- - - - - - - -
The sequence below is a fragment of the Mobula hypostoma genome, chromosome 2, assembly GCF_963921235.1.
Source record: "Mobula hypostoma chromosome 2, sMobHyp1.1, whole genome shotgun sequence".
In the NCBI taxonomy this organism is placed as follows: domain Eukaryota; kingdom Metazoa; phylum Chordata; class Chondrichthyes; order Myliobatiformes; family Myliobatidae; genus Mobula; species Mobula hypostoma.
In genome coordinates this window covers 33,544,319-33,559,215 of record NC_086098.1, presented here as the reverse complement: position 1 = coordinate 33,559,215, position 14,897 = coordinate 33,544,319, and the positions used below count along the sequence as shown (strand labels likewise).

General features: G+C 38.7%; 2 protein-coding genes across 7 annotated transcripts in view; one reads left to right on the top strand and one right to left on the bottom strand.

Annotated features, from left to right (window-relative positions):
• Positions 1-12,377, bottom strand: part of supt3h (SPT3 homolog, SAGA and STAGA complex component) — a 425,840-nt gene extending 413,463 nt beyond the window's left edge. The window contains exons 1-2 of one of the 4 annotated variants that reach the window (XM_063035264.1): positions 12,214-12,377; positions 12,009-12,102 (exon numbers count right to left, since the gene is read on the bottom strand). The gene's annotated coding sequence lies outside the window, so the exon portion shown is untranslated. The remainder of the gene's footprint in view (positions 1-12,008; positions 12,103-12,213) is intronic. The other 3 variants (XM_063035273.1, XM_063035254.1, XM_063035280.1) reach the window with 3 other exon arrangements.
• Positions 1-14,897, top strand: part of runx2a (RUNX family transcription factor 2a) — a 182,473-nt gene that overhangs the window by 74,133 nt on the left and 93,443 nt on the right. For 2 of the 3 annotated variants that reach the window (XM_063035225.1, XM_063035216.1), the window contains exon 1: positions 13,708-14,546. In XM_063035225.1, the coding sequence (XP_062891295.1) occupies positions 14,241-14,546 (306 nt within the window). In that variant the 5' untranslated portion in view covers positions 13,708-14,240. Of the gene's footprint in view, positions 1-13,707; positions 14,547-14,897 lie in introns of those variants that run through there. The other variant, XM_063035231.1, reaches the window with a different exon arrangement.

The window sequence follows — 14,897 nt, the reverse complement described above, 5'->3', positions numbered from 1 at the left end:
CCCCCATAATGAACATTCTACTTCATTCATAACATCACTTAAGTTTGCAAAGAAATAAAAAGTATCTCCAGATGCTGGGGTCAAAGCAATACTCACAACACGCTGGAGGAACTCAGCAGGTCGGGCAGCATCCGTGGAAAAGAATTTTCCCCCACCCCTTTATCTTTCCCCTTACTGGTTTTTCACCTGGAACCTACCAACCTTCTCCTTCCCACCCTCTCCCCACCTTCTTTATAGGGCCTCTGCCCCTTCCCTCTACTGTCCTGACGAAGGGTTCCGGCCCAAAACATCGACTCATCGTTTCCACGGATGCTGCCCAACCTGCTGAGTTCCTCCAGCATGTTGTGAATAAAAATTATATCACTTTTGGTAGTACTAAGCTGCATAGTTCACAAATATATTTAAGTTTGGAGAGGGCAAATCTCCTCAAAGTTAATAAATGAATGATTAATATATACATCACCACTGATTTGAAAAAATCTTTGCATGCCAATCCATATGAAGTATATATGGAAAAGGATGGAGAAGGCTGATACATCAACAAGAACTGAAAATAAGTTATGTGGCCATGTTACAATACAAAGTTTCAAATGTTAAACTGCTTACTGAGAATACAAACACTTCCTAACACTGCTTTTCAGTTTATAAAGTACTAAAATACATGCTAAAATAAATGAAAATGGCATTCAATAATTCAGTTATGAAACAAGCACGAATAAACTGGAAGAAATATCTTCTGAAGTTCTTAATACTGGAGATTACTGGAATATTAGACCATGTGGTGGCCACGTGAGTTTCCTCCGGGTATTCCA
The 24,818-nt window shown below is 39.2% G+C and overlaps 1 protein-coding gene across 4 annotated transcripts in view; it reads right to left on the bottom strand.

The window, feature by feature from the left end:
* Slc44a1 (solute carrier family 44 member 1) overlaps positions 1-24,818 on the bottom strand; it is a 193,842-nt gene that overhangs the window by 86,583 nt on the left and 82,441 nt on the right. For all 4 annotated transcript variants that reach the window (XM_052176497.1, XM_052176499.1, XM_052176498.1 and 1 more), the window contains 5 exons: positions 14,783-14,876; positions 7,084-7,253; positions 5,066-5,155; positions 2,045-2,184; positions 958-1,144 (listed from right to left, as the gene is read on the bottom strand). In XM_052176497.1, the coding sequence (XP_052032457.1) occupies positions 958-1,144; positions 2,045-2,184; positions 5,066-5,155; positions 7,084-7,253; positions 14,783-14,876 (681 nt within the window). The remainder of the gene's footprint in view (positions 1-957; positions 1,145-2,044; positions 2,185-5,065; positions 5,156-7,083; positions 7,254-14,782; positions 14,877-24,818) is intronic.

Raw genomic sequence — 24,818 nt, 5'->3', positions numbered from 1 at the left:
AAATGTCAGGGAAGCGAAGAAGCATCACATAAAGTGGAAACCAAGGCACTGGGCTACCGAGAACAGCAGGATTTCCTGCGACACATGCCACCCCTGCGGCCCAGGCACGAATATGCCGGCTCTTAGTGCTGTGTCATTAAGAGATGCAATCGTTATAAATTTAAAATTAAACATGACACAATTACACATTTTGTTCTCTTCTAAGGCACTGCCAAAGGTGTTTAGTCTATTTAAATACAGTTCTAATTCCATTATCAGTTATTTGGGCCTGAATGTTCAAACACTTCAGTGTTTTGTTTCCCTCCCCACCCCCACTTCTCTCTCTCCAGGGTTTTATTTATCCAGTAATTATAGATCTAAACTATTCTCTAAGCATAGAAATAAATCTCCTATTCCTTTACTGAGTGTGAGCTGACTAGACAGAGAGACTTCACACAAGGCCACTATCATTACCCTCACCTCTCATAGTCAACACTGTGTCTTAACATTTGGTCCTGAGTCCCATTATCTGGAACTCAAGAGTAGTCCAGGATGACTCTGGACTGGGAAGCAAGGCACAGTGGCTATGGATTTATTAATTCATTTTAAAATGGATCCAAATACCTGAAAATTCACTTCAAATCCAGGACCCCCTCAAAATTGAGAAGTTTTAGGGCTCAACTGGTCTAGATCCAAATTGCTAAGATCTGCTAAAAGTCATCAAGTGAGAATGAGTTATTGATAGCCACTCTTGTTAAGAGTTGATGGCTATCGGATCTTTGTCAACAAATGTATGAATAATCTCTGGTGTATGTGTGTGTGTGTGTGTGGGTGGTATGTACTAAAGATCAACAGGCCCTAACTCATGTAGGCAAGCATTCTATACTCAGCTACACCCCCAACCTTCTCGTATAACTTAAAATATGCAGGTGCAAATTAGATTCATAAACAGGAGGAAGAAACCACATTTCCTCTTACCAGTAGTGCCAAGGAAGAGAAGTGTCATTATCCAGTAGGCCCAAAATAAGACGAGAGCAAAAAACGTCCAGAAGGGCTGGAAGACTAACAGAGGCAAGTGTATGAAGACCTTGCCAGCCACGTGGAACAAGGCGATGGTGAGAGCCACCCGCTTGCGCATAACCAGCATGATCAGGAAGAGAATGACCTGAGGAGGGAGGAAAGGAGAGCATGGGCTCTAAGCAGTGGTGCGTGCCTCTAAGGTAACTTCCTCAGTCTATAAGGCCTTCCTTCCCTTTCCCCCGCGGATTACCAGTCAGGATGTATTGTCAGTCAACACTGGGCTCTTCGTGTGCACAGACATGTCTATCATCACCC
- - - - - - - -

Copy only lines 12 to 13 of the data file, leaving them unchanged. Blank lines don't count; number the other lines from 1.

The window, feature by feature from the left end:
* Slc44a1 (solute carrier family 44 member 1) overlaps positions 1-24,818 on the bottom strand; it is a 193,842-nt gene that overhangs the window by 86,583 nt on the left and 82,441 nt on the right. For all 4 annotated transcript variants that reach the window (XM_052176497.1, XM_052176499.1, XM_052176498.1 and 1 more), the window contains 5 exons: positions 14,783-14,876; positions 7,084-7,253; positions 5,066-5,155; positions 2,045-2,184; positions 958-1,144 (listed from right to left, as the gene is read on the bottom strand). In XM_052176497.1, the coding sequence (XP_052032457.1) occupies positions 958-1,144; positions 2,045-2,184; positions 5,066-5,155; positions 7,084-7,253; positions 14,783-14,876 (681 nt within the window). The remainder of the gene's footprint in view (positions 1-957; positions 1,145-2,044; positions 2,185-5,065; positions 5,156-7,083; positions 7,254-14,782; positions 14,877-24,818) is intronic.